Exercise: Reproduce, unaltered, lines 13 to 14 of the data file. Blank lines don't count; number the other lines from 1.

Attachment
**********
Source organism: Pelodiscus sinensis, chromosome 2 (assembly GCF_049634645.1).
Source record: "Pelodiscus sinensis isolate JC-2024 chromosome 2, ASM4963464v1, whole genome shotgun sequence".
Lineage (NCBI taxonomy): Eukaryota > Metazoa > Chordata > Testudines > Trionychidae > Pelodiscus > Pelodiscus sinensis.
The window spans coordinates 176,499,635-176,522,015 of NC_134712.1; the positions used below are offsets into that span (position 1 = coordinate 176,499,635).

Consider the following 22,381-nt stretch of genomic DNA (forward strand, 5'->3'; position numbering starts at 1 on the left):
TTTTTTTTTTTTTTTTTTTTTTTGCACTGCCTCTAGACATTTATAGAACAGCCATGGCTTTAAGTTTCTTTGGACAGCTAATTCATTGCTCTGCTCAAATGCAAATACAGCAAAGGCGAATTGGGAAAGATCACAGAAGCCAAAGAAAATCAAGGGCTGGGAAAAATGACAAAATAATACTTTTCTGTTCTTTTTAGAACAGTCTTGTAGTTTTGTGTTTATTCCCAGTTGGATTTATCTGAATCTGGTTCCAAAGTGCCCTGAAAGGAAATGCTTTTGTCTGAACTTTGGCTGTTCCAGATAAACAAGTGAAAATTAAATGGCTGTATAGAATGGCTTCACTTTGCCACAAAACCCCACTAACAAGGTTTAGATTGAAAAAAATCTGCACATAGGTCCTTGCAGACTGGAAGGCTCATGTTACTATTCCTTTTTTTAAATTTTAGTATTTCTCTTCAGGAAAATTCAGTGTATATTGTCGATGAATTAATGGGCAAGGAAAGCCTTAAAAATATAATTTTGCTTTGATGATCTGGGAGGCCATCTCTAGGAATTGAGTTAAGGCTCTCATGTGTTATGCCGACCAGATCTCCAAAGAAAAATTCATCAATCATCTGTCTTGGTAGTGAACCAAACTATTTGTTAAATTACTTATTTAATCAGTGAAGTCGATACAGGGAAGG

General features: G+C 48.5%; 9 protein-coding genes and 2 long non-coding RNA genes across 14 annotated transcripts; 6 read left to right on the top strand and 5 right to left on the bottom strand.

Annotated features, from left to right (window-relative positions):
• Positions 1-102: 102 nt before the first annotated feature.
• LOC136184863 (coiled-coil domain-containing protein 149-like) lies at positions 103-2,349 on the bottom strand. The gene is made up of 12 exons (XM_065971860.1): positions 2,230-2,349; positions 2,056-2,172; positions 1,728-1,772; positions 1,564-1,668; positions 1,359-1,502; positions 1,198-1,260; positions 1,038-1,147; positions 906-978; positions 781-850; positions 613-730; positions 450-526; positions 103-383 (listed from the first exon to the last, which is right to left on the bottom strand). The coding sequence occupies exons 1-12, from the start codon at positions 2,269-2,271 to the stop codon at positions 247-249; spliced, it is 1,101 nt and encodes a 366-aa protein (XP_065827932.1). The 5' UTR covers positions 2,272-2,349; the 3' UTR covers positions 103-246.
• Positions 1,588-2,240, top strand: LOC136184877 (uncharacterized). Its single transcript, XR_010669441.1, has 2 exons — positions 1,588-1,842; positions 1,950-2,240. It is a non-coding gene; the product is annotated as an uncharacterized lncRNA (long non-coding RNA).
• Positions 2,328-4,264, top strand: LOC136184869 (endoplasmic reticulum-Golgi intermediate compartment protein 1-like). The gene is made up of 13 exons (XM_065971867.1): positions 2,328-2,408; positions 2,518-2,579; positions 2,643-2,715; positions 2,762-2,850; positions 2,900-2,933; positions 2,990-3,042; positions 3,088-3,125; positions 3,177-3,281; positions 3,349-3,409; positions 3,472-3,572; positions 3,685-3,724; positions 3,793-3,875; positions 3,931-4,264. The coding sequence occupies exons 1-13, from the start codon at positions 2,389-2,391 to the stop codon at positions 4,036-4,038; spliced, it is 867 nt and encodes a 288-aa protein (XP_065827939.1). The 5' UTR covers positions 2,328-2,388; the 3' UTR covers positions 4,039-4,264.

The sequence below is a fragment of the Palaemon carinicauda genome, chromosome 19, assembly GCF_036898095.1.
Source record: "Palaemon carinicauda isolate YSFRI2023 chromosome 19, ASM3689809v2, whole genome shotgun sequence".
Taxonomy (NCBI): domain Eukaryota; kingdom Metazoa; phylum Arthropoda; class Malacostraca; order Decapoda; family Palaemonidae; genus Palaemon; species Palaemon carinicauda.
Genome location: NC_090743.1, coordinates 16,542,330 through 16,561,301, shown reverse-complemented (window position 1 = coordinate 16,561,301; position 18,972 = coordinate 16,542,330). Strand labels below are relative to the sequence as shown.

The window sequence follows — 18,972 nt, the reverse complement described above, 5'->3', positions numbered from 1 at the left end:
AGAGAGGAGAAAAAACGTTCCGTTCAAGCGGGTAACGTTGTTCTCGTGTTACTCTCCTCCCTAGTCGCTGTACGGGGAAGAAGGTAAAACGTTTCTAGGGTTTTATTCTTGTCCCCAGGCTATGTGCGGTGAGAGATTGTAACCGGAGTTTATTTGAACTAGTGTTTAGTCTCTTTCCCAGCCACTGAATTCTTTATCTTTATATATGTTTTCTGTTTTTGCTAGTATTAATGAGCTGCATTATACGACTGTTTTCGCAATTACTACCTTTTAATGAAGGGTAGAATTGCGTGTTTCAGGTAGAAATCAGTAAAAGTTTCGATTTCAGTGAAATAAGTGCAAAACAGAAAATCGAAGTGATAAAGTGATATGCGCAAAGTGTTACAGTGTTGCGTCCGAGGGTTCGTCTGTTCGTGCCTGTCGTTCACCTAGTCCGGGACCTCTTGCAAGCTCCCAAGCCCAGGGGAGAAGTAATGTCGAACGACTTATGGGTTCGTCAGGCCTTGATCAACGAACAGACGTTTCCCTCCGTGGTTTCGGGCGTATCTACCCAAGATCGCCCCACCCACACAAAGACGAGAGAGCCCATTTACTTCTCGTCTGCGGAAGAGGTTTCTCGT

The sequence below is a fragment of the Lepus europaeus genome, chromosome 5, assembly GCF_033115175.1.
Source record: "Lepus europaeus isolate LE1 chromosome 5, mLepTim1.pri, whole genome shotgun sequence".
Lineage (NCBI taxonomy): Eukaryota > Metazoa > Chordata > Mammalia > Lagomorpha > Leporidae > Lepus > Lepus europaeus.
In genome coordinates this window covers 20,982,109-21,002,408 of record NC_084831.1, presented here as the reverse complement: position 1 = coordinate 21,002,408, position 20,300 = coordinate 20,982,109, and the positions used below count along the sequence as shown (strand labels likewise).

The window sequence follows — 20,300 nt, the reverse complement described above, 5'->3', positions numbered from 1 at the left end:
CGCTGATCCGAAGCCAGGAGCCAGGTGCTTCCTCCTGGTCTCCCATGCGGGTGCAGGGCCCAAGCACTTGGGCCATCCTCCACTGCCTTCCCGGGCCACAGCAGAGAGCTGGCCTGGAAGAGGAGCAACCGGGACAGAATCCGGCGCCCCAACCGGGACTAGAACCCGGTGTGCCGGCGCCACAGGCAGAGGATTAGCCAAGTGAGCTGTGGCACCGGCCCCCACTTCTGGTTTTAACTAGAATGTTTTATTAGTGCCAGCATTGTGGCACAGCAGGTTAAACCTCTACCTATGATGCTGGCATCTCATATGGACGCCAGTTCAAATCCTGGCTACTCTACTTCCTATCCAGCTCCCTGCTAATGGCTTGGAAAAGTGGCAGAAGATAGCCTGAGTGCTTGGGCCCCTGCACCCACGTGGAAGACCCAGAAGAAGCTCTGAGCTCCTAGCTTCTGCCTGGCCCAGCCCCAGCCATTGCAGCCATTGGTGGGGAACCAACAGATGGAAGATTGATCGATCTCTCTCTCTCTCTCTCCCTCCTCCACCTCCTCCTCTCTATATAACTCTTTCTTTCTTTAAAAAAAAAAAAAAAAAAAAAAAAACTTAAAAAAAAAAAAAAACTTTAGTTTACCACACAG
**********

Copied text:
The sequence below is a fragment of the Palaemon carinicauda genome, chromosome 19, assembly GCF_036898095.1.
Source record: "Palaemon carinicauda isolate YSFRI2023 chromosome 19, ASM3689809v2, whole genome shotgun sequence".